The Last Day to View Three Current Exhibitions Is Thursday, Dec 23
In addition to the exhibition of Renaissance and Baroque paintings on loan from the Columbia Museum of Art in South Carolina, Horse Power, featuring work by Georgia artist Cedric Smith, and Essay Topic: Write Down the Word WOMAN One Hundred Times!, featuring works by Iranian native Sanaz Haghani will have their final exhibition day on Thursday, Dec 23.
For those celebrating the Christmas season as a religious observance, some of the artworks in the exhibition may be of special interest. Religion was a major theme during the Renaissance period, and European Splendors: Old Master Paintings from the Kress Collection includes a number of paintings that depict images associated with Christmas. The exhibition includes five paintings of the Virgin and Child, two paintings of the Annunciation to Mary, one of Mary adoring the baby Jesus, and a depiction of the adoration of the Christ Child by the magi.
“These are beautiful works of art that illustrate parts of the familiar Christmas story,” AMA Director of Education and Public Programming Annie Vanoteghem said. “Some visitors may find them particularly inspiring during the Christmas season.”
The masterpieces in European Splendors: Old Master Paintings from the Kress Collection date from 1290 to the 1600s and are part of the Columbia Museum’s collection. The artworks were donated to Columbia by the Samuel H. Kress Foundation of New York. The exhibition at the AMA was made possible by the support of the Walter and Frances Bunzl Family Foundation.
A viewer can get more information about each painting by using a smart phone to read the QR code on a painting’s object label, which will call up a PDF about the painting in the phone’s internet browser.
“We have incorporated European Splendors, as well the exhibitions by Cedric Smith and Sanaz Haghani, in our education curriculum for our school and organization visits, as well as our Homeschool Day and Toddler Takeover programs,” Vanoteghem said.
“In addition, a grant from the Georgia Council for the Arts enabled us to present a series of lectures about Renaissance art by art historians from Georgia and Alabama colleges,” Vanoteghem said. “Those talks were entertaining as well as informative, and they are available online on the AMA website, our YouTube channel and our Facebook page.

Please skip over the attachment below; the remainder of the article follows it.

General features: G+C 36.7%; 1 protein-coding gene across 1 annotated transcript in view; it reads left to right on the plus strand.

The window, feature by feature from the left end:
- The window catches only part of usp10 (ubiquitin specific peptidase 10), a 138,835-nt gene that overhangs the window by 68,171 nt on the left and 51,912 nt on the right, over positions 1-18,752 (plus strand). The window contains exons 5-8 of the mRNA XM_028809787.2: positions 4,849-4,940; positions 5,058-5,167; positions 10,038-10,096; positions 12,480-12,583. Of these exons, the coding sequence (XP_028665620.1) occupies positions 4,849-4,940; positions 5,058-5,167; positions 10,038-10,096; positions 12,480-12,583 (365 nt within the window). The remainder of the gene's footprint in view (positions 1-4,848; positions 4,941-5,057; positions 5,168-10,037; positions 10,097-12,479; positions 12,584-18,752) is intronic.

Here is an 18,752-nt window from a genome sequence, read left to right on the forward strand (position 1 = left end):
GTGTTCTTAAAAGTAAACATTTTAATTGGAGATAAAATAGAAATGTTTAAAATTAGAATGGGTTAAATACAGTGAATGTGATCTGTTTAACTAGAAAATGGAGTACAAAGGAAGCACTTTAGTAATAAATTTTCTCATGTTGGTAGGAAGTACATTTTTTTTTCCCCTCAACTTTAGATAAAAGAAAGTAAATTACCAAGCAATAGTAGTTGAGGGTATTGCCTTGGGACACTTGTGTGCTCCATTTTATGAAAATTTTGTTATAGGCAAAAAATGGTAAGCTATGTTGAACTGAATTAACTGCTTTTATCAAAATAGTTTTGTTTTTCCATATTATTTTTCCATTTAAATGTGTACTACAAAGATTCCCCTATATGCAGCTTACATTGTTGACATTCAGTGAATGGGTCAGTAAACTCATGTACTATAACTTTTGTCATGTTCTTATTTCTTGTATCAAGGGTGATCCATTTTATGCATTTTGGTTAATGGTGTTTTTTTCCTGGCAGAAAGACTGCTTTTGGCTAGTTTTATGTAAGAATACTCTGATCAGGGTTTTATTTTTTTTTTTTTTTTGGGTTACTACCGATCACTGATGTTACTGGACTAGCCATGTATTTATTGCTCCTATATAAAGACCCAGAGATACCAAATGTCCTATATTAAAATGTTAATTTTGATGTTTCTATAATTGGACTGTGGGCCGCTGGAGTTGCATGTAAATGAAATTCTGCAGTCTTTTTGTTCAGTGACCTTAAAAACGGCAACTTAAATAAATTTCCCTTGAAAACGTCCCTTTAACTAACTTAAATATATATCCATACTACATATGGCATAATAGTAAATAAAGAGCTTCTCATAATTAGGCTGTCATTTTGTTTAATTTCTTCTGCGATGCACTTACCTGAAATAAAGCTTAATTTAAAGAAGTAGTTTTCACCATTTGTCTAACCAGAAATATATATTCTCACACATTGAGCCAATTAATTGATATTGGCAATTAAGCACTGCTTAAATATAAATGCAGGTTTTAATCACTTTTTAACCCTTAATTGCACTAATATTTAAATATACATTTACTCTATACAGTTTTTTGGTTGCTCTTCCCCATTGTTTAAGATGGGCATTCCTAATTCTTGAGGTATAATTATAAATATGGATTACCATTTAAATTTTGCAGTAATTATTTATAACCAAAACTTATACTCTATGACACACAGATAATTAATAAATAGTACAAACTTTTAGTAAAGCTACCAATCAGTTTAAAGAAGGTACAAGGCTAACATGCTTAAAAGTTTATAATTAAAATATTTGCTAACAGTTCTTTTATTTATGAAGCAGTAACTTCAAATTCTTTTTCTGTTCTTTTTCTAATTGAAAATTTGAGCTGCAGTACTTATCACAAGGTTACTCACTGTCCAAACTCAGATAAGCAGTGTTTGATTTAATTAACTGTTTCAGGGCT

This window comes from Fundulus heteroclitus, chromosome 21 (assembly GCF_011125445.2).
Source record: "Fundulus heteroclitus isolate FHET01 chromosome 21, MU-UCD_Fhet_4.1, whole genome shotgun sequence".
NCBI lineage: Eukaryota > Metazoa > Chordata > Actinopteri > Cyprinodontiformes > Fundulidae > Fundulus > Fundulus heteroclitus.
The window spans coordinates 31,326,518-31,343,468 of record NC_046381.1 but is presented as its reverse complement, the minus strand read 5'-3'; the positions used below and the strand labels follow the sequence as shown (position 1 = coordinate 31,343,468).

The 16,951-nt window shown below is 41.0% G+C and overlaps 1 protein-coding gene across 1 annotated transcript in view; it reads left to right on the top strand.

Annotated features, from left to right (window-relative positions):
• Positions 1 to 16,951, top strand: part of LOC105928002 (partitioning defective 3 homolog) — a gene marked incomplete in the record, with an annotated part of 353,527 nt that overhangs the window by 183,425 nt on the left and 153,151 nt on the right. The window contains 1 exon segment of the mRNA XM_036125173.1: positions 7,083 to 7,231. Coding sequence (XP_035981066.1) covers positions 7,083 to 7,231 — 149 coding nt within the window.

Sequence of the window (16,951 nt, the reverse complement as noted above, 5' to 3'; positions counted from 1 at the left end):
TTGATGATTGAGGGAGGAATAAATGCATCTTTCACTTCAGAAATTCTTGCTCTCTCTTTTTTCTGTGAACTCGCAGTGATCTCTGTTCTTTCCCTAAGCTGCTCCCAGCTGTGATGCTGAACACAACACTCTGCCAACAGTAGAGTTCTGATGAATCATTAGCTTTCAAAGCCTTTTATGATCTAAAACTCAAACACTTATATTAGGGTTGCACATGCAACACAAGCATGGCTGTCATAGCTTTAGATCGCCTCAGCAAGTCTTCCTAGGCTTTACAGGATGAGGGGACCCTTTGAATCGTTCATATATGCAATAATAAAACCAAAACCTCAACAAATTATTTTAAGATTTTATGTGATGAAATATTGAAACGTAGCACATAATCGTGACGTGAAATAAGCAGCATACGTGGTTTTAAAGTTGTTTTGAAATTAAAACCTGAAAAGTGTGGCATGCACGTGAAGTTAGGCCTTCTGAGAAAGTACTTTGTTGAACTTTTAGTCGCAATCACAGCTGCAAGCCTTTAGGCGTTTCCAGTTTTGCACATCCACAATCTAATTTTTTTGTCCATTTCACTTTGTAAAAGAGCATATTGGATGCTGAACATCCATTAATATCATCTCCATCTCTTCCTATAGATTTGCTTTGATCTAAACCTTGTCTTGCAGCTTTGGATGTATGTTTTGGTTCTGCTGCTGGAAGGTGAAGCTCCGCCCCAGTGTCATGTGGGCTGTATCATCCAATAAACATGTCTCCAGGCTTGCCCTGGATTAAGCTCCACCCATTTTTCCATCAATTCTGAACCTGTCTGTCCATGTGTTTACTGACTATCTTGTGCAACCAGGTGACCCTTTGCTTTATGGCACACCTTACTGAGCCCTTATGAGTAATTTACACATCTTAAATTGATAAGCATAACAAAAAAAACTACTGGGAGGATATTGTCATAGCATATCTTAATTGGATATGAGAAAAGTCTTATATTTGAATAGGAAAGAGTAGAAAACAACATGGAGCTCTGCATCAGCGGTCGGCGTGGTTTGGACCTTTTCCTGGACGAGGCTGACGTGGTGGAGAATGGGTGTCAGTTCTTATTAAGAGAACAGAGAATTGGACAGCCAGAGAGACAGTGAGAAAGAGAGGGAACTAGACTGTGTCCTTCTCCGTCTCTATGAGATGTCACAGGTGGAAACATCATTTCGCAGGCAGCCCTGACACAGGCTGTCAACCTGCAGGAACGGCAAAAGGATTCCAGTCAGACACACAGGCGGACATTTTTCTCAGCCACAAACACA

“The lectures give you a better understanding of what was going on in society when this tremendous art was being created, which gives you a deeper appreciation of the artworks.”
Also, visitors can go to AMA social media to see videos of artworks by Smith and Haghani that are now on exhibition at the AMA, and hear the artists talk about their respective exhibitions. Links to the videos may be found on the artists’ respective exhibition pages at the AMA website, www.albanymusuem.com.
Smith’s Horse Power, showing in the East Gallery, focuses on the overlooked roles that Black American men have played in the nation’s equestrian industry. The idea for the exhibition came from a conversation Smith had with a young boy who visited his studio in Macon and remarked he did not know Black people rode horses.
You can view an interview with artist Cedric Smith HERE.
“I’ve always had fondness for wanting to do things with horses,” Smith said in an interview. “When I had that conversation with the little kid and he told me he never knew Black people rode horses, I thought this was the perfect opportunity.”
Smith’s painting From Cotton to Roses, which depicts an African-American jockey employing a cotton stem as a crop while riding in the first Kentucky Derby, is an example of the lost history that Smith researches and illustrates in his paintings.
“This painting is basically showing a slave as a jockey on a horse. Back then, of the original (Kentucky Derby) jockeys, 13 of 15 were Black men who were slaves,” Smith explained. “I wanted to have some symbolic form in there by having a stem of cotton, which is behind him, to symbolize the possibility that the days of slavery could be behind him. At the end of the race, the winner in the winner’s circle, they always put the wreath of roses around the horse. It’s sort of a tribute to the jockeys that didn’t really get as much press as a lot of the athletes today get.”
In early horse racing, Smith noted, Black jockeys were common.
“They got phased out after the money pots got bigger and bigger for racers,” he said. “It’s rare that you see Black jockeys in the Kentucky Derby today.”